Meteor shower to streak across night sky

Posted: Monday, November 10, 1997

If the skies are clear this weekend, look for showers.

Skywatchers should be able to see the Leonoid meteor shower to the southeast, expected to be at its most visible between Saturday and Monday, according to local astronomers. The meteors are the remnants of a comet passing by the Earth's orbit every 33 years.

``Every time the Earth goes around the sun in its orbit it passes through the debris field,'' said Michael Orelove, a volunteer for the Marie Drake Planetarium.

The debris comes from comet Tempel Tuttle, said Nancy Waterman, another planetarium volunteer. She said the background of the shower is the constellation Leo, which is how it derives its name.

``Over the next few days, if you can see the apparent path of the sun across the sky, that's probably the path everything takes across our sky and Leo's kind of on that path,'' she said.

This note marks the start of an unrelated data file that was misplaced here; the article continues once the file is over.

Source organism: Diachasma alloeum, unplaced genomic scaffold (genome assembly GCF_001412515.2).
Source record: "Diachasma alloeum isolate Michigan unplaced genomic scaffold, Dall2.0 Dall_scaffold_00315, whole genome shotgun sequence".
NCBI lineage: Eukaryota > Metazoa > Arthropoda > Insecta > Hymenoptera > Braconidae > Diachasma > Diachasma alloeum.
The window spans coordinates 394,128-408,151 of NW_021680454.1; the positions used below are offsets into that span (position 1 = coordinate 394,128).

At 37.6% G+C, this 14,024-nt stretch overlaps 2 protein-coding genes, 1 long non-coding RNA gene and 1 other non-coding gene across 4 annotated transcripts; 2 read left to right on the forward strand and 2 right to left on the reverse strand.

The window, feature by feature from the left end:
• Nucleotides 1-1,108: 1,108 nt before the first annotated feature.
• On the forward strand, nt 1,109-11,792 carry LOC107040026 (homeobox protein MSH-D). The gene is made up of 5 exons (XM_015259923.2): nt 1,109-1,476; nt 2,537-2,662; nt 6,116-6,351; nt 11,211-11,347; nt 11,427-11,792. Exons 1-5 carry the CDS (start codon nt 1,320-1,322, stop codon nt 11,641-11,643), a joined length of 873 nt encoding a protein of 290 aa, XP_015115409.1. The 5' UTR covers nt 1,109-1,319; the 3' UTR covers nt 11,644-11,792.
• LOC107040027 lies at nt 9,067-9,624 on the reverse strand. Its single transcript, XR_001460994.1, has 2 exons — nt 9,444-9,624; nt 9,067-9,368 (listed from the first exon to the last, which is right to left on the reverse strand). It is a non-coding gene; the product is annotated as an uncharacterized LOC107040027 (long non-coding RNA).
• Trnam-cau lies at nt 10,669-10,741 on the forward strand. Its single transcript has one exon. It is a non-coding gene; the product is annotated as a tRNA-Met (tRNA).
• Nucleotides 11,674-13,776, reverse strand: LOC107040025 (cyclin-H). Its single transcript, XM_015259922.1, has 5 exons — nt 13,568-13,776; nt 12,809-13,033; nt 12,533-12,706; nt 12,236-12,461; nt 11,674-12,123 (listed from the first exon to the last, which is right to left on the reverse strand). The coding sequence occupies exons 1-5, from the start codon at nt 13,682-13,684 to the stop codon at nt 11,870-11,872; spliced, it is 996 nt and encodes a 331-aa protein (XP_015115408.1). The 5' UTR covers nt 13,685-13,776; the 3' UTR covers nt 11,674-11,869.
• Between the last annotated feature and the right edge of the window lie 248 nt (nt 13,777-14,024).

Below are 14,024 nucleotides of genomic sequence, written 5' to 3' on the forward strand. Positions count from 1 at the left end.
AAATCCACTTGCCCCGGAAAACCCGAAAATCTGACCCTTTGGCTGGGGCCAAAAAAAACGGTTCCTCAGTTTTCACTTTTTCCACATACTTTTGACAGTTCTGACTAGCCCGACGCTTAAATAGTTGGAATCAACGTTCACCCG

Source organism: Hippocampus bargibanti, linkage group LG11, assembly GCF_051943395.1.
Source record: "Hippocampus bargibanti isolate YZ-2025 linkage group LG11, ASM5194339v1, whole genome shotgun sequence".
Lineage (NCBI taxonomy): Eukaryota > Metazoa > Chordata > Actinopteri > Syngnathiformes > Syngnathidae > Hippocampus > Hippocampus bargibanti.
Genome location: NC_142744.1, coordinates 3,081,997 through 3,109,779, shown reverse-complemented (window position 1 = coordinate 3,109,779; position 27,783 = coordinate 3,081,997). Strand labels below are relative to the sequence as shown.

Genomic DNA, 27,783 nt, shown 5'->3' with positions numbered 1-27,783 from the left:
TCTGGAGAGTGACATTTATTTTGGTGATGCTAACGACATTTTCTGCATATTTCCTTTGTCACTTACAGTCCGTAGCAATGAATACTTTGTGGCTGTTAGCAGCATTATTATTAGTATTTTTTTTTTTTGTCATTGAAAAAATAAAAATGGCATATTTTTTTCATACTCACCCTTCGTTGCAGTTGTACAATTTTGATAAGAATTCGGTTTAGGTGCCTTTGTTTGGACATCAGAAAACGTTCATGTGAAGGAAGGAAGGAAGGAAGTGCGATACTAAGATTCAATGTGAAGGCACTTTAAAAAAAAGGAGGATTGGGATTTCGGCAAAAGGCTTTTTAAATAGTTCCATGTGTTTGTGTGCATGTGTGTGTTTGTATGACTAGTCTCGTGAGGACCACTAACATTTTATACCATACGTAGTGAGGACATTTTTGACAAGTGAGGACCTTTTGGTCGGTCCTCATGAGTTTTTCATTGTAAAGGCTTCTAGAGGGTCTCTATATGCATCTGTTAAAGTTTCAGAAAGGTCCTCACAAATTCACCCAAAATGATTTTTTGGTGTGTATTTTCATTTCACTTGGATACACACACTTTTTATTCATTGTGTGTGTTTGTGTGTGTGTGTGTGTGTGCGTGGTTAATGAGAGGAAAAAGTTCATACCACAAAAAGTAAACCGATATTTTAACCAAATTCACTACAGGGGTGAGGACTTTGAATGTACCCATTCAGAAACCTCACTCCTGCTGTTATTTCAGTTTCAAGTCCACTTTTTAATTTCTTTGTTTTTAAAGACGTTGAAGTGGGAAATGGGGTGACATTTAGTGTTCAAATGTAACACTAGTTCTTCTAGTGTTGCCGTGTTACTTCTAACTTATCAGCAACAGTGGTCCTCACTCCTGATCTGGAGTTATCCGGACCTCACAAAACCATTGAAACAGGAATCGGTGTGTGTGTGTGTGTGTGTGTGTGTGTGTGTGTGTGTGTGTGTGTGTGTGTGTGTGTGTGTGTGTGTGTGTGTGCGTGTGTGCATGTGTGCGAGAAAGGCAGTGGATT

The best viewing time will be in the early morning hours of Nov. 17, she said.

``The full moon is on Nov. 14, so if we do have a clear sky there will be a little bit of moon glow that will get in the way,'' she said. But by early morning ``it will be off into the western sky.''

Planet watchers can also look for Saturn high in the southern sky and - earlier in the evening Jupiter in the southwestern portion.

About 10 to 15 meteors an hour will likely be visible during the shower, she said. That pales in comparison to the show expected next year or the following, when the comet passes by Earth again and replenishes the debris.

``There have been times when people have seen 1,000 meteors per minute, just for a short period of time,'' she said.

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